This inflammation is what is linked to cancer. In addition, fatty tissue produces hormones (like insulin and leptin) and cell signalling proteins called adipokines6. The consequence of this results in other pathological reasons related to obesity cancers, like insulin resistance, fatty liver syndrome and a change in the health of our gut microbiota.

Pause… did you get that… “fatty tissue produces hormones”. Most people believe fat is just a harmless and benign molecule… it’s not! 
It’s a hormone modulator, integrated into your nervous system, it actually signals your brain.

How Do I Maintain a Healthy Weight?

This is why the World Cancer Research Fund4 recommends that we aim to maintain a healthy weight for cancer prevention. Of course, maintaining a healthy weight is also important to manage our risk of other diseases like diabetes, heart disease, and other metabolic disorders.

      • Be conscious of your energy intake by making quality food choices
        (i.e. Managing calorie intake and eating quality calories).
Choose more whole, real foods like fruit, vegetables, lean protein like fish, chicken, and small portions of red meat, healthy fats like olives, olive oil, nuts and nut butter, and high fibre whole grains such as brown rice, wholewheat pasta/bread/couscous, bran, oats, etc.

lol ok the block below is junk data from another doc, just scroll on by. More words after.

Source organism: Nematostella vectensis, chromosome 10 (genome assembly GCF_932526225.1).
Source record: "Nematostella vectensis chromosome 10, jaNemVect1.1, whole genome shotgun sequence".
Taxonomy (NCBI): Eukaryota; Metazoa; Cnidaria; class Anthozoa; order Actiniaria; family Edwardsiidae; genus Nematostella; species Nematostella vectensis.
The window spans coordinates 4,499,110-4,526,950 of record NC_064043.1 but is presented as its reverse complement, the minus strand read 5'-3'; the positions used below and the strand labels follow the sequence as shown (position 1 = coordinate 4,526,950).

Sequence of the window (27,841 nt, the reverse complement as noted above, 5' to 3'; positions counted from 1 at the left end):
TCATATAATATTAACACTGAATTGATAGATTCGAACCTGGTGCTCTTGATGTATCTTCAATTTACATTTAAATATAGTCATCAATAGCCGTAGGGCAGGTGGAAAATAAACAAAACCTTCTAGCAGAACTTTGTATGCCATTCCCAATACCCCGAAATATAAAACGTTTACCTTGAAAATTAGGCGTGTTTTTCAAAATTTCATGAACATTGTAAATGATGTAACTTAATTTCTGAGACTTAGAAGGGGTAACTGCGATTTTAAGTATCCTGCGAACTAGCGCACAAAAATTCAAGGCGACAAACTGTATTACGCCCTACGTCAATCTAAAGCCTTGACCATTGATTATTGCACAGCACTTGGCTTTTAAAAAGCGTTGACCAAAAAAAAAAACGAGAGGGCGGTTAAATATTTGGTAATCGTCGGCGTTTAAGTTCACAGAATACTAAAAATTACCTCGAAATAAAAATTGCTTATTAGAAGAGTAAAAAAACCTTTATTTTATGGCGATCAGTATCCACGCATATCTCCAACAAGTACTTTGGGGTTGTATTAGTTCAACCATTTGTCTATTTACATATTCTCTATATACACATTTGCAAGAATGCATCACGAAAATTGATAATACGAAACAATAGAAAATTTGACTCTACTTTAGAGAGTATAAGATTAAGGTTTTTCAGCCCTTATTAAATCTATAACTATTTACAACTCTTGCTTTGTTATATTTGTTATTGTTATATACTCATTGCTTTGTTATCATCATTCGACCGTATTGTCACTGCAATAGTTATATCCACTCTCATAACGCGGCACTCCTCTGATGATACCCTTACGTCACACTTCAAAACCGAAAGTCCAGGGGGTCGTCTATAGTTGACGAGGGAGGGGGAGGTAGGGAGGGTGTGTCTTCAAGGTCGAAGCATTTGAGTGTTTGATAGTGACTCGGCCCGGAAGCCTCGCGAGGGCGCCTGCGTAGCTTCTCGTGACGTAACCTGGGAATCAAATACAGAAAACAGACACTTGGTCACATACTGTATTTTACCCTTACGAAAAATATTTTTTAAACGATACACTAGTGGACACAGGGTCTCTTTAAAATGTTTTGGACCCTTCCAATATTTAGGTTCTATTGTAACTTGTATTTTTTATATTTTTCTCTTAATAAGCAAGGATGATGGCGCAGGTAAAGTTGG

• Diets high in sugar drinks are responsible for obesity (and nonalcoholic fatty liver disease or NAFLD. Sugar has very little nutritional value yet contains a lot of energy. Sugar is referred to as being energy-dense yet nutrient-poor. Added sugar should be limited in a healthy diet, whether as added sugar or as part of sugar-rich foods and treats like cakes, soft drinks, and sugary cereals. These foods tend to also be naturally high in undesirable fats and salt, also not ideal for good health and healthy weight management, especially if you are sensitive to saturated fats.
      • Being more physically active will help manage healthy weight levels (i.e. The Law of Thermodynamics or the consumption and burning of calories. There are however hormonal factors, stress and genetic factors that regulate weight too). As a double win, there is also a link between being more active and decreased risk of cancers7 of the breast (post-menopause), bowel, and womb.

The FitChef Difference

Our FitChef meals are proudly supportive of managing a healthy weight to help manage our cancer risk: